Horse riding can aggravate coccyx pain, but some riders have managed to adapt in order to carry on enjoying this activity.
Jenny Rogers made herself a padded wishbone-shaped cover for her saddle to allow her to ride her horse:
I designed a saddle pad, it's a wishbone shape, sort of like a bike seat with the narrow end in front and splitting off as it moves back. Your seat bones rest on the two pieces so that your sacrum and tailbone are suspended in mid-air. I found a company that designs foam cushion pads that reduce jarring and got them to cut their material according to my design (they didn't charge me for more than the original material either!). Then I got a tailor to make a strong cover (since it will be tugged on quite a bit from the riding) padded with cotton and attached with velcro straps here and there to secure it to my saddle. I can now ride up to one hour without pain. I might get a little achy towards the end, but the important thing is there is NO residual effect.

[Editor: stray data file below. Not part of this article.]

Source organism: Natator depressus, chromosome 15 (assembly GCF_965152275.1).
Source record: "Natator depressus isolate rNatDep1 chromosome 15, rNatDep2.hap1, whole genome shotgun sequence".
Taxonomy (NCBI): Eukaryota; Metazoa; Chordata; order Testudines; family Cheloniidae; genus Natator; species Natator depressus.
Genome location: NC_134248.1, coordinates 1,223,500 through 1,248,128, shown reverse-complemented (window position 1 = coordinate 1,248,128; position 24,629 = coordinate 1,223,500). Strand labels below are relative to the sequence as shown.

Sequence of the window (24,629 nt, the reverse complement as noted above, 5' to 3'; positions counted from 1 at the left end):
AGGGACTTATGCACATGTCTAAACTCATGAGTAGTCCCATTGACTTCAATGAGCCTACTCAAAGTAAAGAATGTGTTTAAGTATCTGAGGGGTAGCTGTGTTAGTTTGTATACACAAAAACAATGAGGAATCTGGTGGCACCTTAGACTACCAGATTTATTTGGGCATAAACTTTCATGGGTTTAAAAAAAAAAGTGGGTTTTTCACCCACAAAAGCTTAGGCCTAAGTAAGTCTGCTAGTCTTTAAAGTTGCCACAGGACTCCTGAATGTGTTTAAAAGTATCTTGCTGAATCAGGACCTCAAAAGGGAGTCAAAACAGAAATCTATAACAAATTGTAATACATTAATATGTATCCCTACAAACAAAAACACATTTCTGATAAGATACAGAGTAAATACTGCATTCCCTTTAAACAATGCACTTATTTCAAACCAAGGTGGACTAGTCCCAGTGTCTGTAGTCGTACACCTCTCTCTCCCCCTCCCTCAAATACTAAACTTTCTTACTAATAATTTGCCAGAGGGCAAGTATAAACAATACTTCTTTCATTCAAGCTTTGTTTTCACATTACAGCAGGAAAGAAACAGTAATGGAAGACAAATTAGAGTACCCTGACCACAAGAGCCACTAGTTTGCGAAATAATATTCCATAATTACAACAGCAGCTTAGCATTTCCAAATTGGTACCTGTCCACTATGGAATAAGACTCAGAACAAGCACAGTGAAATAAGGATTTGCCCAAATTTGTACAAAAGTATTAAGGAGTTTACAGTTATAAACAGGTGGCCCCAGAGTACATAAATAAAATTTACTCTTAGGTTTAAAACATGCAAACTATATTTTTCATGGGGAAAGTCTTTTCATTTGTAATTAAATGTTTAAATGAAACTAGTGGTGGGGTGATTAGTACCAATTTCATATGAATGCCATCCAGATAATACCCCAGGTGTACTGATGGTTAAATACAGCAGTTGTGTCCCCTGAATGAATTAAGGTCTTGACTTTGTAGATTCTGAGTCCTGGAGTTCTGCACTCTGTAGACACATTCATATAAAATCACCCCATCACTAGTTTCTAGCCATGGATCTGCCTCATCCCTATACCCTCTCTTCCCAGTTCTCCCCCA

Note: Due to the number of inquiries, please note this is not a product available for sale, but a creation of the writer based on her personal situation. The writer cannot offer additional advice and in no way suggests that her solution would work for anyone else.
Donna wrote: "I found an orthopedic saddle that has a depression for the tail bone. Stubben makes it and you can read about it at stubbennorthamerica.com".
Written by Jon Miles